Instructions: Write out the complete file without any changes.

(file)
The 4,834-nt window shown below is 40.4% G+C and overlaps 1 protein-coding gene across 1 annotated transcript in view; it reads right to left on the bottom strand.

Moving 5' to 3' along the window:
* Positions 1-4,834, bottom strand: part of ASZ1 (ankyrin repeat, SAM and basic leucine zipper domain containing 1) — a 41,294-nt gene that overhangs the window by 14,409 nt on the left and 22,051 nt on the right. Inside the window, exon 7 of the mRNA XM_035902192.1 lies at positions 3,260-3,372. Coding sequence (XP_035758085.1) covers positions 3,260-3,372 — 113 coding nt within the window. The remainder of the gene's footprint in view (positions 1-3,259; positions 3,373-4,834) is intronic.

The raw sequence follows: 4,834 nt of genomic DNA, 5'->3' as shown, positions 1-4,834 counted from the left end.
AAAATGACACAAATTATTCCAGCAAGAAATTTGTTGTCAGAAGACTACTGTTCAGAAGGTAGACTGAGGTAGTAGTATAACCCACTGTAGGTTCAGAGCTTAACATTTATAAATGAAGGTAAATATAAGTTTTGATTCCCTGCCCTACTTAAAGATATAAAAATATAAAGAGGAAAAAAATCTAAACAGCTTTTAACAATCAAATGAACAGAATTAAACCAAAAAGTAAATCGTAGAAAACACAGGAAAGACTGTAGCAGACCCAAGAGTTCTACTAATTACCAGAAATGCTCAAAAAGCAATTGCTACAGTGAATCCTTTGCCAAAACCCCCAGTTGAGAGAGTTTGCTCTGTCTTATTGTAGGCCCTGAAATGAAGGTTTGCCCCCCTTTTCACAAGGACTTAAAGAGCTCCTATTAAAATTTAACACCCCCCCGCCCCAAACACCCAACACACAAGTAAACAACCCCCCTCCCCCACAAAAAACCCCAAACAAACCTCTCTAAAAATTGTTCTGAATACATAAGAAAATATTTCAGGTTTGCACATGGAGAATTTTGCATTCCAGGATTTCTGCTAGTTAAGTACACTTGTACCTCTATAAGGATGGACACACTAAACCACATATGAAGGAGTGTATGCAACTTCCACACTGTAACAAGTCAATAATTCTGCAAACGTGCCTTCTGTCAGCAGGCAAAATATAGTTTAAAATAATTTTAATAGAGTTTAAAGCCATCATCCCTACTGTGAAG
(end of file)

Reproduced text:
The 4,834-nt window shown below is 40.4% G+C and overlaps 1 protein-coding gene across 1 annotated transcript in view; it reads right to left on the bottom strand.

Moving 5' to 3' along the window:
* Positions 1-4,834, bottom strand: part of ASZ1 (ankyrin repeat, SAM and basic leucine zipper domain containing 1) — a 41,294-nt gene that overhangs the window by 14,409 nt on the left and 22,051 nt on the right. Inside the window, exon 7 of the mRNA XM_035902192.1 lies at positions 3,260-3,372. Coding sequence (XP_035758085.1) covers positions 3,260-3,372 — 113 coding nt within the window. The remainder of the gene's footprint in view (positions 1-3,259; positions 3,373-4,834) is intronic.

The raw sequence follows: 4,834 nt of genomic DNA, 5'->3' as shown, positions 1-4,834 counted from the left end.
AAAATGACACAAATTATTCCAGCAAGAAATTTGTTGTCAGAAGACTACTGTTCAGAAGGTAGACTGAGGTAGTAGTATAACCCACTGTAGGTTCAGAGCTTAACATTTATAAATGAAGGTAAATATAAGTTTTGATTCCCTGCCCTACTTAAAGATATAAAAATATAAAGAGGAAAAAAATCTAAACAGCTTTTAACAATCAAATGAACAGAATTAAACCAAAAAGTAAATCGTAGAAAACACAGGAAAGACTGTAGCAGACCCAAGAGTTCTACTAATTACCAGAAATGCTCAAAAAGCAATTGCTACAGTGAATCCTTTGCCAAAACCCCCAGTTGAGAGAGTTTGCTCTGTCTTATTGTAGGCCCTGAAATGAAGGTTTGCCCCCCTTTTCACAAGGACTTAAAGAGCTCCTATTAAAATTTAACACCCCCCCGCCCCAAACACCCAACACACAAGTAAACAACCCCCCTCCCCCACAAAAAACCCCAAACAAACCTCTCTAAAAATTGTTCTGAATACATAAGAAAATATTTCAGGTTTGCACATGGAGAATTTTGCATTCCAGGATTTCTGCTAGTTAAGTACACTTGTACCTCTATAAGGATGGACACACTAAACCACATATGAAGGAGTGTATGCAACTTCCACACTGTAACAAGTCAATAATTCTGCAAACGTGCCTTCTGTCAGCAGGCAAAATATAGTTTAAAATAATTTTAATAGAGTTTAAAGCCATCATCCCTACTGTGAAG